It was my decision to live here, miles and miles away from "home" but even so - even so - I hold back bitterness, resentment, when my friends go home for weekends to see their "mum, 'cos she's feeling poorly" or their "brother, as he just got his A-level results and we're so chuffed for him" or their "dad, 'cos it's his 60th and I've planned a surprise party for him".  I sit with my friends' families, eating dinners with them, drinking wine with them, laughing with them and I think of mine - my dad putting up the Christmas tree early in anticipation of my return last winter, my mom collecting Macy's vouchers to use when I come back, my brother asking me repeatedly, "Jaime, when are you coming home?" - and the bitterness rises up inside of me, like bile, collecting at the back of my throat. 

I remind myself every day to let go of this bitterness, this resentment, as I've chosen, in this moment, to be where I am - regardless of whether or not I return to the States, to New York or Boston or San Francisco or Washington in the near or distant future.  I have no right to feel this anger or resentment.  I try to be grateful for what I have: Skype to speak to my mom everyday, mail order wine service that delivers to my dad's office just in time for Father's Day, and Facebook to keep tabs on my brother. 

But my friend's predicament today has reminded me that this isn't enough - that no matter what, family and friends always come first.  Because they're actually all you've got.

Photo source

Loch Fyne

I have a great memory of Guildford, Surrey.  It involved me and Udita getting into a cab from a private hospital where I had a follow-up appointment post-surgery last year and asking the driver, en route to the city centre, if he had any good restaurant suggestions for dinner.  "Well, depends on what you're after," he said, speaking in a broad accent.  "You want nice?  Pricey?"  "Maybe something in the middle," we ventured.  "Ok," he said, pulling up into the main bit. "You like fish?"  "Yeah," I said, half-listening. "Well, there's this little place up the road ..." he said, pointing his finger at the windshield.  "It's called Loch Fyne."  "YES!!!" I squealed.  "THAT'S PERFECT, thankyouSOmuch!" I shouted, as I paid and jumped out of the cab.  He looked confused.  "What, you don't want to hear the rest of the options?"  "Nope!" I said, slamming the cab door.  We practically sprinted up the street and were seated, within minutes, in the serene, wood-beamed restaurant, near the fish counter with fresh bread and wine on the table.  Lovely.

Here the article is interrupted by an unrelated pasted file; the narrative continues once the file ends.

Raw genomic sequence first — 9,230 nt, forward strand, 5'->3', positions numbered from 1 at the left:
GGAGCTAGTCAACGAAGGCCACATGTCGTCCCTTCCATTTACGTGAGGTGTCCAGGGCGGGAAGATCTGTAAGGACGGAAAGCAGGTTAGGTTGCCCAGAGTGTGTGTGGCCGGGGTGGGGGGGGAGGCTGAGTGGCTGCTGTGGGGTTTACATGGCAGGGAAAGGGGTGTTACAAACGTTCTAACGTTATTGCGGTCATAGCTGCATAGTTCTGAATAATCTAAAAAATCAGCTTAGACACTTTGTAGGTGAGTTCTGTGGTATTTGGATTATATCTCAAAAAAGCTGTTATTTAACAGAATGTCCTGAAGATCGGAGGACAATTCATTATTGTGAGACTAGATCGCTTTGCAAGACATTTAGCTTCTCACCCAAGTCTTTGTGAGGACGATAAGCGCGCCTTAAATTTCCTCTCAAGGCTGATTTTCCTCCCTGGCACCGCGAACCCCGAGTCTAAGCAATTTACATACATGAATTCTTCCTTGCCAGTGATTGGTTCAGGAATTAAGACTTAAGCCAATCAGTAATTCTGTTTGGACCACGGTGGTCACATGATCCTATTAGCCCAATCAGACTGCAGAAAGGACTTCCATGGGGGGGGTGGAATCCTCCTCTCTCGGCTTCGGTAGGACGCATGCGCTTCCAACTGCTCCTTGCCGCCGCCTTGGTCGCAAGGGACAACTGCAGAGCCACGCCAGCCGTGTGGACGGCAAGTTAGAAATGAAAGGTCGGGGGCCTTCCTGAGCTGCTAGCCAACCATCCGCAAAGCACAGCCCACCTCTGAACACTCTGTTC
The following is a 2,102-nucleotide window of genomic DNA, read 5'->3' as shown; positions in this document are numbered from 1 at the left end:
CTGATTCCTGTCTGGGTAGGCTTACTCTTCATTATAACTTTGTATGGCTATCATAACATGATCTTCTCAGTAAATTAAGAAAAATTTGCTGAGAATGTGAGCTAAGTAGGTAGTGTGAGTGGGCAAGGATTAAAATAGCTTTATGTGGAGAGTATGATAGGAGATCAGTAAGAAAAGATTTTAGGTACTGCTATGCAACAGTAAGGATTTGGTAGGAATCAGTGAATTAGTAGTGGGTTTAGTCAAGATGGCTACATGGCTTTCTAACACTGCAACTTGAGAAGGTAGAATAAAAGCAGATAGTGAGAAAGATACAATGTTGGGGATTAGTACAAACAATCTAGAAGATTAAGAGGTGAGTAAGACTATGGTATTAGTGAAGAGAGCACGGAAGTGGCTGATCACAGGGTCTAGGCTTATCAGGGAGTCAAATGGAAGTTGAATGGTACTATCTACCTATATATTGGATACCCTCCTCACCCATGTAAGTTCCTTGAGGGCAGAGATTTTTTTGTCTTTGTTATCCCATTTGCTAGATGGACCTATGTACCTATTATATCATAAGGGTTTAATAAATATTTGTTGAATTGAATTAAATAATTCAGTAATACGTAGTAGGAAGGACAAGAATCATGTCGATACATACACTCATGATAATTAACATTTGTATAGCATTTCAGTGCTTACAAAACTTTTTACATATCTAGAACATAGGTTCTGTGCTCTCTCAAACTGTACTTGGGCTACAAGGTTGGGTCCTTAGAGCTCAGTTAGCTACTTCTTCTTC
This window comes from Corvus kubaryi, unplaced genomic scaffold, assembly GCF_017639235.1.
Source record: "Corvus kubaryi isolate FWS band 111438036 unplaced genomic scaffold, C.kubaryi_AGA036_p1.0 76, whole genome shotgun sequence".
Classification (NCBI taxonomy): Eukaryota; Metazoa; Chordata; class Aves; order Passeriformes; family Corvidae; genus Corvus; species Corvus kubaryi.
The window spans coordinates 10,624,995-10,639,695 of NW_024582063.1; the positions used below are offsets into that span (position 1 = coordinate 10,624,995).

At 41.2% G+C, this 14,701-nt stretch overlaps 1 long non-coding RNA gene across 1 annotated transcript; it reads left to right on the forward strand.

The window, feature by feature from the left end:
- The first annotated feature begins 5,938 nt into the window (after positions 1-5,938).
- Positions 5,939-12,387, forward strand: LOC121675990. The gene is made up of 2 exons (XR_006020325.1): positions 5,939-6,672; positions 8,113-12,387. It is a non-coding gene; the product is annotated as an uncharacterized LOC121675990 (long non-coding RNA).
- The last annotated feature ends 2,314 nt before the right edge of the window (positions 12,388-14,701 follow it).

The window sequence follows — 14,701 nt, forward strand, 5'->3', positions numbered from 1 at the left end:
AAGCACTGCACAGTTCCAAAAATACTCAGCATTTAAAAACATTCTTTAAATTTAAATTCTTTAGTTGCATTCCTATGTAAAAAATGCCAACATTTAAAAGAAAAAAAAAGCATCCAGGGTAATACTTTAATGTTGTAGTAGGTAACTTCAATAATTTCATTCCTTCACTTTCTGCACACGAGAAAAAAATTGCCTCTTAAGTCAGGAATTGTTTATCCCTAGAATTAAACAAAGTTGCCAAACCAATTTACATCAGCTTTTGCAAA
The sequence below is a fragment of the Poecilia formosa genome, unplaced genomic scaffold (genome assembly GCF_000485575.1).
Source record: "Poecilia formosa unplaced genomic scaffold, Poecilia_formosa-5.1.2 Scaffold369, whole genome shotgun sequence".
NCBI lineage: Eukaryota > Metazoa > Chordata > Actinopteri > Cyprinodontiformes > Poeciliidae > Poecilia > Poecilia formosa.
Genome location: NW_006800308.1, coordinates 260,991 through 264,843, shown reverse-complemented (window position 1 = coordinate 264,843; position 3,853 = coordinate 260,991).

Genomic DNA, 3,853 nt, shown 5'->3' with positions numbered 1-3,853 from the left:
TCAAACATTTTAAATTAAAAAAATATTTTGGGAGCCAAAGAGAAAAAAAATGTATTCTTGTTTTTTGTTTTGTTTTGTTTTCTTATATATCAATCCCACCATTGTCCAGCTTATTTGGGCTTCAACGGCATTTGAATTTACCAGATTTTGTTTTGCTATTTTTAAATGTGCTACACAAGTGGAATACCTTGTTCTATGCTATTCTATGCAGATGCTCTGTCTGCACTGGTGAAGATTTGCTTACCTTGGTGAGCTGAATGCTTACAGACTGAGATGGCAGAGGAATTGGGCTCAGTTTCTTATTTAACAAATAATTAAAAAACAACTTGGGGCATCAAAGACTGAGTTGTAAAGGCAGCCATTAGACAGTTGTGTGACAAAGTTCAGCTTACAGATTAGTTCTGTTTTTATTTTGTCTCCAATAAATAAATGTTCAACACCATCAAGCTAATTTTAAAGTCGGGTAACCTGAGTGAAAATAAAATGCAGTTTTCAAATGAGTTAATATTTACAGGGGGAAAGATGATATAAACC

The Loch Fyne chain has a lot of sentimental significance for me as I first discovered it in York with John when we stopped in to have a set lunch one day.  We liked it so much that we returned for dinner a few days later and it's since become a favorite of ours.  That particular Loch Fyne had a window seat that looked directly into my friend Chloe's beautiful Georgian flat, which also held many warm memories of tea-sipping, dissertation complaining, and general friendly chat.  Once, when John and I were having dinner, I texted Chloe to say we were there and she came to the window and waved - it was great (she's a vegetarian, otherwise I would have asked her to join us, I'm not that rude!).  One of my favorite things to order on the menu is the Kinglas smoked salmon sashimi (pictured above) with a dollop (literally, as you can see) of wasabi.  Every morsel is like a little bite of heaven.  And because I was spoiled by the seafood we had growing up in Washington state, I like to know that Loch Fyne only serves sustainable seafood sourced either directly from Loch Fyne or around the British Coast.  Not bad, eh?

Now, I've been to the Loch Fyne in London (Covent Garden, but I suspect the other London locations would have similar settings) but wouldn't recommend it - unless you want to sit cheek by jowl to the person next to you.  The service there is frenzied and the food prepared slap-dash; not a pleasant experience at all.  But if you do get a chance to visit their other locations, say, in Woburn, York, or yes, even Guildford, I'd highly recommend it.  It's a lovely place to take your friends, family or significant other.